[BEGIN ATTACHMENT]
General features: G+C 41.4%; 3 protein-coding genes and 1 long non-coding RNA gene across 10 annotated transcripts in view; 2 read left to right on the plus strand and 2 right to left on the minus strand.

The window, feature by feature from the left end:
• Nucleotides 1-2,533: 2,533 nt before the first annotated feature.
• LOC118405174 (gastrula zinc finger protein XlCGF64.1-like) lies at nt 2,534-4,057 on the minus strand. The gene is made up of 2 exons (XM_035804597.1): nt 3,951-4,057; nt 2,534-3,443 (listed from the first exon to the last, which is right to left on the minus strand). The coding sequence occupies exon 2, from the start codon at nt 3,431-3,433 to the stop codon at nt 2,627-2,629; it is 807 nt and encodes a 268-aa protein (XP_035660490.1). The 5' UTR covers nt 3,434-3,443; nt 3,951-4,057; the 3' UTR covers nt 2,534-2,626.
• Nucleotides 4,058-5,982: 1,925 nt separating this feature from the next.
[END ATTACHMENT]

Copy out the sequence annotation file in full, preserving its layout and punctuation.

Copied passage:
General features: G+C 41.4%; 3 protein-coding genes and 1 long non-coding RNA gene across 10 annotated transcripts in view; 2 read left to right on the plus strand and 2 right to left on the minus strand.

The window, feature by feature from the left end:
• Nucleotides 1-2,533: 2,533 nt before the first annotated feature.
• LOC118405174 (gastrula zinc finger protein XlCGF64.1-like) lies at nt 2,534-4,057 on the minus strand. The gene is made up of 2 exons (XM_035804597.1): nt 3,951-4,057; nt 2,534-3,443 (listed from the first exon to the last, which is right to left on the minus strand). The coding sequence occupies exon 2, from the start codon at nt 3,431-3,433 to the stop codon at nt 2,627-2,629; it is 807 nt and encodes a 268-aa protein (XP_035660490.1). The 5' UTR covers nt 3,434-3,443; nt 3,951-4,057; the 3' UTR covers nt 2,534-2,626.
• Nucleotides 4,058-5,982: 1,925 nt separating this feature from the next.